I love my mother. I despise my mother. I do not miss my mother. I rarely think of telling her good news in my life, of any news of my life, or of inviting her to my home. When I was in college I fantasized about lunches with my mother, weekends with my mother. The two of us, as it had never been before. She evaded me still. She insulted me still.

I grew up. I stopped competing with my mother. I know and catch and try to correct the gestures I stole from her, the poor posture I copied from her, the grimaces I make like a mirror to her. I cut my hair. I keep off the weight. I tell myself, I’m doing what I want. Not because she didn’t do these things. Because she told me these things would hurt me. That I would break reaching for them, lose myself asking for them, as she had.

I am not broken. My skin bends and burns. It threatens to reshape, to leave me. It tries to break as it was so skillfully trained to do. I stand up straight, even though my mother taught me to curl around. I find my voice, even though my mother told me to shut up. I talk, and laugh, and succeed. Her anger is not my anger.

She wants me to come home to her now. To reclaim her. To miss her, as she misses me. She wants me to proclaim my success as hers. Me as a result of her. She wants me to bring the good things of my life to her. Like an offering, a sacrifice. Something to appease the Gods. I ignore her texts and block her on social media. Her rantings, so similar to my life lessons. So unnecessary. So unneeded. So uninformed. My feminist guy does a kind thing, but it reminds me of her. How she would steal my agency, silence my voice, prevent me from meeting myself. I know he is not like her. He has a different motivation, a different outcome. Seeks a different me. A me. I only cry for a minute. That feeling of falling rising in my chest. A sunken place. A moment of distress. Historical trauma.

She didn’t give me the words for things, the things I would find. I’m finding what I knew all along: I’m fine.

Sketching 

It’s not the hardest things that bring you to your knees. Maybe it’s because the hardest things are just meant to be survived. We don’t sit around trying to make sense of the hardest things, we move through them and outlast them. It’s too much to escape unscathed, so that’s not an expectation.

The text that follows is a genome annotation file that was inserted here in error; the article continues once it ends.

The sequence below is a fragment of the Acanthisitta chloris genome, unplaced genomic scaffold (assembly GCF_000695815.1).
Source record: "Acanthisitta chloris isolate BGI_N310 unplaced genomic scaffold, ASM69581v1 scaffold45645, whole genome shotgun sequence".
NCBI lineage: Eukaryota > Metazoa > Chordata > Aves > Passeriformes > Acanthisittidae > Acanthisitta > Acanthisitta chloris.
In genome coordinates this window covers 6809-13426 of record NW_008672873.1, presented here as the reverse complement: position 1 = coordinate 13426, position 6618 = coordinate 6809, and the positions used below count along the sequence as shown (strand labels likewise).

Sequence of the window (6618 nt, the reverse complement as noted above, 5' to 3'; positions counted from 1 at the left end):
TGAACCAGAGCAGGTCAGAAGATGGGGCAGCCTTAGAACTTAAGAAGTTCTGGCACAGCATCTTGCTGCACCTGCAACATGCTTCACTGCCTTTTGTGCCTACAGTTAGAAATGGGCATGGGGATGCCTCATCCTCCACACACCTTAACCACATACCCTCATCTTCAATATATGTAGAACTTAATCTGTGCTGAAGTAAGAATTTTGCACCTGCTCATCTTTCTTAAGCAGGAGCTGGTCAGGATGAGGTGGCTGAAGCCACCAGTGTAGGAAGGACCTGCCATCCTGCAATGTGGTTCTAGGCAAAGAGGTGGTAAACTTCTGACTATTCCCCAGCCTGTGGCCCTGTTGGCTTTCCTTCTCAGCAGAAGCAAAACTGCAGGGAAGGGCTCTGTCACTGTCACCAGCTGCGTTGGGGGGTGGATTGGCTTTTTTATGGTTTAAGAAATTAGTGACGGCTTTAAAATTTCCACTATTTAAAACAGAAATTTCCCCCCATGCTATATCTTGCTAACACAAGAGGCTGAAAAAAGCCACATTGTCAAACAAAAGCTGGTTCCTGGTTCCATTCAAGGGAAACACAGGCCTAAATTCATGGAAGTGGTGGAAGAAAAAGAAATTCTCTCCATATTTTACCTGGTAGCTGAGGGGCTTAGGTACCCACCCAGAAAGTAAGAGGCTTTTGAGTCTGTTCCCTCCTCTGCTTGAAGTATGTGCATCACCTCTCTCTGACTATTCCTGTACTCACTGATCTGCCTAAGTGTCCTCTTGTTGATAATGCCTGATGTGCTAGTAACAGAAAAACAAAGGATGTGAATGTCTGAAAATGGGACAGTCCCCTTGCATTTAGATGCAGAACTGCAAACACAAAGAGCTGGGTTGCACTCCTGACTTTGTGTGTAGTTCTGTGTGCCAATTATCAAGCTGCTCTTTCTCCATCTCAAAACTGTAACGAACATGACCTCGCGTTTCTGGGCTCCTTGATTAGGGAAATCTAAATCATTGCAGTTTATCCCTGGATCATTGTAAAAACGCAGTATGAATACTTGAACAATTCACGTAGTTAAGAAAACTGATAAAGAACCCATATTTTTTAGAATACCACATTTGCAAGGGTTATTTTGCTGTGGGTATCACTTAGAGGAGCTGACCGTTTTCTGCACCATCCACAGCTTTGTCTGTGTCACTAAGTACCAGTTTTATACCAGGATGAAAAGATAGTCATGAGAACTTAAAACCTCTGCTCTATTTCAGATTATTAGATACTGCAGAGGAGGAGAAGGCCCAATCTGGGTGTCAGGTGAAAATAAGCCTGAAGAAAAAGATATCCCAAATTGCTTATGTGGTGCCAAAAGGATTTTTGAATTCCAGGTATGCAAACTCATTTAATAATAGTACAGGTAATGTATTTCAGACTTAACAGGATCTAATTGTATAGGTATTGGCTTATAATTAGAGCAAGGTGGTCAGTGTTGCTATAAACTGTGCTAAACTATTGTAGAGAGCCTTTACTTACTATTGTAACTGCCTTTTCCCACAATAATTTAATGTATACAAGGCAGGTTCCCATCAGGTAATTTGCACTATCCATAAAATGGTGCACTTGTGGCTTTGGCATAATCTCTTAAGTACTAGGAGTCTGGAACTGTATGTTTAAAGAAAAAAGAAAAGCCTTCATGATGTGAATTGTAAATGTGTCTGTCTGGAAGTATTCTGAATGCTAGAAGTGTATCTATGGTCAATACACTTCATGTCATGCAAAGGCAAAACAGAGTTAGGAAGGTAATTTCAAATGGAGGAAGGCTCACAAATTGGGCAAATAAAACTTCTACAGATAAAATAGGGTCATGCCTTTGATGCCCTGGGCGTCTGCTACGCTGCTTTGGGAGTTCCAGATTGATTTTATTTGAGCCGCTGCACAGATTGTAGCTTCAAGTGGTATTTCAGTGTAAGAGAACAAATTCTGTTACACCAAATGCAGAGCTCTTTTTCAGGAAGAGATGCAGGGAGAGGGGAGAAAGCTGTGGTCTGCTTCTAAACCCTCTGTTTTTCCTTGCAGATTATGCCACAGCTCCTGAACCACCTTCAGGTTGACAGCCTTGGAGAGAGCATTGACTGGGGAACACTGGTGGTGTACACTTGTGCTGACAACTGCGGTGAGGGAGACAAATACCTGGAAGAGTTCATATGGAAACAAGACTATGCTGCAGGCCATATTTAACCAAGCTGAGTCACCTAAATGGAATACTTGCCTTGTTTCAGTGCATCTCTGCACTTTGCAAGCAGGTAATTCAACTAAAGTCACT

It’s these more menial, simple parts of my life, of a happy life, that try me. Developing a professional self; falling in love; making plans for a future self, who will always elude me, yet will always exist. These are not things to simply survive. These are the things that require agency and meaning-making. These are the things that keep you up at night. That send you to biweekly therapy. I was not taught to thrive. So much is more complex than fight or flight. 

And so I learn the cycle of things. Of happy things that make you feel joy, disappointment, confusion, anger. My primitive brain wants to judge–good, bad, poisonous. I’m learning to engage my right brain, my evolved brain. But what does your heart tell you. I learn to breathe with a rhythm, rather than for the sake of filling my lungs with air. I learn to run for the distance, rather than the speed. It is not easy, but I have always been good at the hard things. I’m re-learning what the hard things are. Changing my definition of life. It’s the made-up things that I have to face. The human assumptions I have to resist. 

Synonymous with

I walk up the stairs carting the vacuum and the laundry basket, and in that moment I am that woman. My rage erupts and stays with me as I scrub the tub and scour the toilet and wipe down the tile floor. But I am not that woman, as I put away my (and only my) laundry. As I make lunch for my self, as I lace up my shoes and run alone, not talking to any passerby, not telling anyone where I am going or when I will be back. I am not that woman as I watch whatever I want on television, as I sit in my sweaty clothes on the porch. Quiet, but most importantly, alone.

He offers to make dinner and I offer to go to the store. To help. He doesn’t need that. I am free to sit longer, to stare off into space longer, to meet no one else’s needs other than my own. We are a house of unmade beds, and I am not that woman.

A victim of, a hostage to, complaisant in convention.